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How Lean Manufacturing Can Help You Hit Those New Year’s Resolutions

Lean Manufacturing

With the dawn of the new calendar year comes the inevitable New Year’s resolutions. And whether you’re a manufacturing company or an individual, one of the most popular new year’s goals is to lose weight. For manufacturers, this comes in the form of reducing resources that cause a drag on their production and bottom line profit. To accomplish this, lean manufacturing practices are implemented.

If you’re in manufacturing, or operate a supply chain-related
business, explore the information posted below to learn how implementing lean
manufacturing can help your business shed those unwanted pounds.

What is Lean
Manufacturing
?

The goal of lean manufacturing is to work continuously to eliminate waste or resources that are not needed from the manufacturing process. What is often misunderstood is that this term is not solely related to manufacturing. In fact, the concept can be used in multiple industries throughout the supply chain.

Essentially, lean manufacturing focuses on identifying waste
and either removing it or fine-tuning the operation to improve efficiency and
cut-costs. There are 4 specific types of waste that are more common than others.

Inventory Control

Maintaining an accurate inventory level is a vital component
of the day-to-day operations of any manufacturer. From raw materials to finished
products, many manufacturing companies struggle to determine what quantities of
inventory are best suited to maintain an efficient operation. However, what
most managers don’t realize is that inventory levels can also feed other areas
of waste. Raw materials require shipment to the factories, storage, and
movement – which we’ll identify further in the information below.

Transportation

Anytime you move any materials from one point to another –
that’s a resource. It’s considered waste when it provides no value to the
product being manufactured. For example, if you’re paying someone to transfer
raw materials or finished products from one location to another – without adding
these costs to the finished products value – it’s wasteful. This is why many
manufactures spend a tremendous amount of time fine-tuning their transportation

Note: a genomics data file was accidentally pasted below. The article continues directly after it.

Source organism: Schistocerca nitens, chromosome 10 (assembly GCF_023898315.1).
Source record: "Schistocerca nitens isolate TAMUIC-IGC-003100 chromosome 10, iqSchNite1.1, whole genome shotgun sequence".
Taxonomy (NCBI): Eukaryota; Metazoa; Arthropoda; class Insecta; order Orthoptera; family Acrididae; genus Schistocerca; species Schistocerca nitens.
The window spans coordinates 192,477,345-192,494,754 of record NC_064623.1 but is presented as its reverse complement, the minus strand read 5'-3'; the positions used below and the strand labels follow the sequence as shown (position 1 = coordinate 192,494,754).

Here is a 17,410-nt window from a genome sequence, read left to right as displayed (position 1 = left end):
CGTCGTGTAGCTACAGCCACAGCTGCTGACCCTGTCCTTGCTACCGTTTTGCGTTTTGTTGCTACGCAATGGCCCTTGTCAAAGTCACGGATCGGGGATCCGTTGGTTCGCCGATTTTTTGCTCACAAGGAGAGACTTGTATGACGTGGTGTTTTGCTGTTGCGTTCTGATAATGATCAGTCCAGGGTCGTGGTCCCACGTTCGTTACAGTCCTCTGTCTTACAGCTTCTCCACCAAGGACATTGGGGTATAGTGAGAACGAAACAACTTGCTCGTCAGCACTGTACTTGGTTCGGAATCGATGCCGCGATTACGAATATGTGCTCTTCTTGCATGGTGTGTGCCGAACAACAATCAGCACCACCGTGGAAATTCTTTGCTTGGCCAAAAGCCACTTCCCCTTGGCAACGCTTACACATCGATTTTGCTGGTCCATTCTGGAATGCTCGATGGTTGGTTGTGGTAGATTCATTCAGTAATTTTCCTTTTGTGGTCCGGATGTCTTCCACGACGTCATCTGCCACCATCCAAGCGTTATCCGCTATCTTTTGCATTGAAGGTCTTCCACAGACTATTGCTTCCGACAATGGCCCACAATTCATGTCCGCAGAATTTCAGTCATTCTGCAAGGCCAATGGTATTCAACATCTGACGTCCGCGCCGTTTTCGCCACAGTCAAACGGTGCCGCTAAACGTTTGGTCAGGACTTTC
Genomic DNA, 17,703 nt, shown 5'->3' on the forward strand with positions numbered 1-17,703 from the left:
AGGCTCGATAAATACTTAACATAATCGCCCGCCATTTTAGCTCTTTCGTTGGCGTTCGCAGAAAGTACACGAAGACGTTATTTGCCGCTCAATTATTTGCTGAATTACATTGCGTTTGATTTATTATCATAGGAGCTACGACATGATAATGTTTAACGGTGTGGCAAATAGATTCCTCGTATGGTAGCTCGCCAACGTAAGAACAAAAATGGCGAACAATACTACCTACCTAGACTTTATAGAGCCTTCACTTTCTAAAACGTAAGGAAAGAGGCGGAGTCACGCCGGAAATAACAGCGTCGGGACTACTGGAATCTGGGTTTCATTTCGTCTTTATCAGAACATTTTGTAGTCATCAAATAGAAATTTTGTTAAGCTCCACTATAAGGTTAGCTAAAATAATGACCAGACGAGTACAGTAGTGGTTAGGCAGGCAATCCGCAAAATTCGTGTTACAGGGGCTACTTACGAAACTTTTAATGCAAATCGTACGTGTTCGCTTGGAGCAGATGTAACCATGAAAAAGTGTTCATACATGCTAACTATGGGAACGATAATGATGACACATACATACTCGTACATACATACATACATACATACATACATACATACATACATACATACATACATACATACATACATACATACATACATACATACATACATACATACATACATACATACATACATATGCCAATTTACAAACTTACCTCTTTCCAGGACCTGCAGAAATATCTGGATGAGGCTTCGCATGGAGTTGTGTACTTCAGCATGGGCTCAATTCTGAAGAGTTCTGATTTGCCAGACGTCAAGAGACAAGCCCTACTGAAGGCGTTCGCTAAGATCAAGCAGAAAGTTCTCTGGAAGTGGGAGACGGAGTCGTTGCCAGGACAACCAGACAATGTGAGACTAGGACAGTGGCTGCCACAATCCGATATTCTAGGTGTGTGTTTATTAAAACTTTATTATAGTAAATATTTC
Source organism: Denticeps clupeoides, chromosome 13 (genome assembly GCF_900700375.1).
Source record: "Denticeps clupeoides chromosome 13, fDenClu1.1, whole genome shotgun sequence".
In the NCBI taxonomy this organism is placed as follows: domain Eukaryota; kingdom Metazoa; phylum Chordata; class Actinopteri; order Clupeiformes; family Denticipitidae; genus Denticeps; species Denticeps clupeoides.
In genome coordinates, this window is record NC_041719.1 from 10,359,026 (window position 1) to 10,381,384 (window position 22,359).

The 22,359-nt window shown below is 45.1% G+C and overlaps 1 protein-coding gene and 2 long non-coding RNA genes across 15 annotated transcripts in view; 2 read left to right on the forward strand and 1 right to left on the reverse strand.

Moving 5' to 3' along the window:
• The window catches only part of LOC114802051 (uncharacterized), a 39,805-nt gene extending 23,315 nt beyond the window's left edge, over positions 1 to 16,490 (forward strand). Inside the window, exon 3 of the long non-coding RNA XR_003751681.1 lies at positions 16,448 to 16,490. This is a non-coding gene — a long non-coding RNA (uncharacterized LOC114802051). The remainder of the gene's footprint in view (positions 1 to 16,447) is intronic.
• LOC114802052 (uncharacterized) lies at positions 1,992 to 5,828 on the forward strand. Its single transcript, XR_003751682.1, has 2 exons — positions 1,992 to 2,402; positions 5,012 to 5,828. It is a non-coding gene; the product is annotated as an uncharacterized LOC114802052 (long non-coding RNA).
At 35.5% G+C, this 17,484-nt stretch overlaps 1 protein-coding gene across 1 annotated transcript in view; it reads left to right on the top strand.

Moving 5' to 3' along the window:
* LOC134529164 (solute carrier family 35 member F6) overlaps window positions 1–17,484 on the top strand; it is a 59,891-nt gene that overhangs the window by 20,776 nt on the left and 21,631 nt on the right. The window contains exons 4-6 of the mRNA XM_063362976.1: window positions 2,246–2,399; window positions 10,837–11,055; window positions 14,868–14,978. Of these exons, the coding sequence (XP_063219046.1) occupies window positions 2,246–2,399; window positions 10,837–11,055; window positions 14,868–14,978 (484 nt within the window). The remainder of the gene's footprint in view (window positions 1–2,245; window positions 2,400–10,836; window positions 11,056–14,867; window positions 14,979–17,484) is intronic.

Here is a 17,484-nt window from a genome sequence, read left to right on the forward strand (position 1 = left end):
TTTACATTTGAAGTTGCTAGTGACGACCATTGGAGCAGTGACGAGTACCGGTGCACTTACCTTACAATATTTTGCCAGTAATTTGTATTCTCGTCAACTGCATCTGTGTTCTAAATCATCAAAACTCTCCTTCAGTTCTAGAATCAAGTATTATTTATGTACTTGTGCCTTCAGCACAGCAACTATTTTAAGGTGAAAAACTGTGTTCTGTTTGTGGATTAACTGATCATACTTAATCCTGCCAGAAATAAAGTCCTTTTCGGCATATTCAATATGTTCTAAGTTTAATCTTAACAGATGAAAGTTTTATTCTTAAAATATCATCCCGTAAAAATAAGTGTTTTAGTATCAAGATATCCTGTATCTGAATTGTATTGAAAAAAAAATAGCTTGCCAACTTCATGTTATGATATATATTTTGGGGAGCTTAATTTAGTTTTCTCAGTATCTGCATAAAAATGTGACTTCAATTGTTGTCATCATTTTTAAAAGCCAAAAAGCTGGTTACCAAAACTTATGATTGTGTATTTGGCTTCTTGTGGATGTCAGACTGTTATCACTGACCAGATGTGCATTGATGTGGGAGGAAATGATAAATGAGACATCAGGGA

methodology. If they don’t need a storage depot and can ship their products
directly to the end consumer – they are eliminated transportation wastes and
thus increasing profits. Like inventory above, the key is to find that balance
between waste and maintaining an efficient operation that does not compromise
quality or your ability to take care of customers.

Movement

So, let’s say for the sake of argument, that you are
operating a shoe manufacturing company. You’ve spent money transporting your
raw materials to the factory and have placed those materials in strategic locations
to reduce the amount of time, resources, and equipment needed to move those
materials into production. This is an example of movement – and why proactive
manufacturers work with experts in lean manufacturing to set up their internal supply
chain to reduce every possible movement. Every time a pallet needs to be moved,
it requires an expenditure of payroll, an allocation of an employee, and can
take away from your manufacturing efficiency. This is a classic example of
waste that can be improved through lean manufacturing process.

Time

Maintaining a smooth-running operation is not a black or
white definition. In fact, each manufacturing company has unique definition of
what they consider “efficient”. Case in point, if Company “A” has a goal of
producing 1,000 units every hour, and Company “B” has a goal of manufacturing 2,000
units per hour – who is the more efficient? Truthfully, you can’t answer this
question because we don’t know how many people, machines, materials or other important
attributes are used in this production. If company A uses 5 people, 2 machines
and has zero down-time, but company B uses 20 people 10 machines and has to
wait 5 minutes every hour for materials – that’s waste. The smart manufacturer
understands that finding that perfect balance of efficiency without downtime is
an effective plan.

Regardless of the type of business you operate, if the four items above impact your operation – you could benefit from implementing a lean manufacturing concept. An exceptional resource for learning more about lean manufacturing and how to implement it in your business are experienced third-party logistics companies . While we focus on shipping and movement of products, we also go above and beyond to help our clients reduce waste. If you’d like to learn more about how we can assist your company implement lean manufacturing, contact us today.

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